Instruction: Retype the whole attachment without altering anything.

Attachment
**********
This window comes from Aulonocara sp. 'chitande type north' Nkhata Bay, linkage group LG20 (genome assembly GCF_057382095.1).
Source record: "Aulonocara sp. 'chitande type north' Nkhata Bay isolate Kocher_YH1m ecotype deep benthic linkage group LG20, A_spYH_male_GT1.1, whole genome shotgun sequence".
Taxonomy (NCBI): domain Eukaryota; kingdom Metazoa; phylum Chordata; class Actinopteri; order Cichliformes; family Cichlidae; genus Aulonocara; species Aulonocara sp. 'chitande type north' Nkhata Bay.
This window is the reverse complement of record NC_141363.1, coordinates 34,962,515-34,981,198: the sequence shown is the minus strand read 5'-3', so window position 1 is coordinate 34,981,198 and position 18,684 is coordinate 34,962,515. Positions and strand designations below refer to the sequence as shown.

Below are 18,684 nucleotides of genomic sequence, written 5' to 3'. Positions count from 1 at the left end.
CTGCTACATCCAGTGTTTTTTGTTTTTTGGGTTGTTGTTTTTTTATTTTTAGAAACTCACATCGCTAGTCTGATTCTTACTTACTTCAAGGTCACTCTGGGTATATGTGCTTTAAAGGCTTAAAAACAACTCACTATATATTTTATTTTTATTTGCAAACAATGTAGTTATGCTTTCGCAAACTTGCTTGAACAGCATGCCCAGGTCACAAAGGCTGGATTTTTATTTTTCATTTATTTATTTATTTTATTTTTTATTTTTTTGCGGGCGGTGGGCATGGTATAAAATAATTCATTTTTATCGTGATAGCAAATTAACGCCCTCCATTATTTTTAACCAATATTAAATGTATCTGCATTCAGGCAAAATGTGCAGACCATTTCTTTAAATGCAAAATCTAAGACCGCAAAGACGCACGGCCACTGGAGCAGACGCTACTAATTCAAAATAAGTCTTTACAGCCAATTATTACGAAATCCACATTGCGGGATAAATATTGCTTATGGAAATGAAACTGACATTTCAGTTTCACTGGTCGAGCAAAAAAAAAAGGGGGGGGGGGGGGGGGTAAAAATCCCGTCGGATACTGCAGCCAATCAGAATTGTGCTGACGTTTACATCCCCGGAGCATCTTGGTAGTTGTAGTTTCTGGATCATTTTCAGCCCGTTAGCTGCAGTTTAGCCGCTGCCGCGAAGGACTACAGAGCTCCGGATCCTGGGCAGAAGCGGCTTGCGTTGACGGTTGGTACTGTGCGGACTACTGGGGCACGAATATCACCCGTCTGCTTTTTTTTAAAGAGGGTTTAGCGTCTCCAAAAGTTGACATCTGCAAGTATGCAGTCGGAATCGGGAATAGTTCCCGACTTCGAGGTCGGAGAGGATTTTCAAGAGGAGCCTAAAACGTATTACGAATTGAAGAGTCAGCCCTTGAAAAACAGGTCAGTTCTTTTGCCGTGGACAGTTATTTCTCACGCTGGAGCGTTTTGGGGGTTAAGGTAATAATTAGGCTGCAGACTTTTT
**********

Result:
This window comes from Aulonocara sp. 'chitande type north' Nkhata Bay, linkage group LG20 (genome assembly GCF_057382095.1).
Source record: "Aulonocara sp. 'chitande type north' Nkhata Bay isolate Kocher_YH1m ecotype deep benthic linkage group LG20, A_spYH_male_GT1.1, whole genome shotgun sequence".
Taxonomy (NCBI): domain Eukaryota; kingdom Metazoa; phylum Chordata; class Actinopteri; order Cichliformes; family Cichlidae; genus Aulonocara; species Aulonocara sp. 'chitande type north' Nkhata Bay.
This window is the reverse complement of record NC_141363.1, coordinates 34,962,515-34,981,198: the sequence shown is the minus strand read 5'-3', so window position 1 is coordinate 34,981,198 and position 18,684 is coordinate 34,962,515. Positions and strand designations below refer to the sequence as shown.

Below are 18,684 nucleotides of genomic sequence, written 5' to 3'. Positions count from 1 at the left end.
CTGCTACATCCAGTGTTTTTTGTTTTTTGGGTTGTTGTTTTTTTATTTTTAGAAACTCACATCGCTAGTCTGATTCTTACTTACTTCAAGGTCACTCTGGGTATATGTGCTTTAAAGGCTTAAAAACAACTCACTATATATTTTATTTTTATTTGCAAACAATGTAGTTATGCTTTCGCAAACTTGCTTGAACAGCATGCCCAGGTCACAAAGGCTGGATTTTTATTTTTCATTTATTTATTTATTTTATTTTTTATTTTTTTGCGGGCGGTGGGCATGGTATAAAATAATTCATTTTTATCGTGATAGCAAATTAACGCCCTCCATTATTTTTAACCAATATTAAATGTATCTGCATTCAGGCAAAATGTGCAGACCATTTCTTTAAATGCAAAATCTAAGACCGCAAAGACGCACGGCCACTGGAGCAGACGCTACTAATTCAAAATAAGTCTTTACAGCCAATTATTACGAAATCCACATTGCGGGATAAATATTGCTTATGGAAATGAAACTGACATTTCAGTTTCACTGGTCGAGCAAAAAAAAAAGGGGGGGGGGGGGGGGGTAAAAATCCCGTCGGATACTGCAGCCAATCAGAATTGTGCTGACGTTTACATCCCCGGAGCATCTTGGTAGTTGTAGTTTCTGGATCATTTTCAGCCCGTTAGCTGCAGTTTAGCCGCTGCCGCGAAGGACTACAGAGCTCCGGATCCTGGGCAGAAGCGGCTTGCGTTGACGGTTGGTACTGTGCGGACTACTGGGGCACGAATATCACCCGTCTGCTTTTTTTTAAAGAGGGTTTAGCGTCTCCAAAAGTTGACATCTGCAAGTATGCAGTCGGAATCGGGAATAGTTCCCGACTTCGAGGTCGGAGAGGATTTTCAAGAGGAGCCTAAAACGTATTACGAATTGAAGAGTCAGCCCTTGAAAAACAGGTCAGTTCTTTTGCCGTGGACAGTTATTTCTCACGCTGGAGCGTTTTGGGGGTTAAGGTAATAATTAGGCTGCAGACTTTTT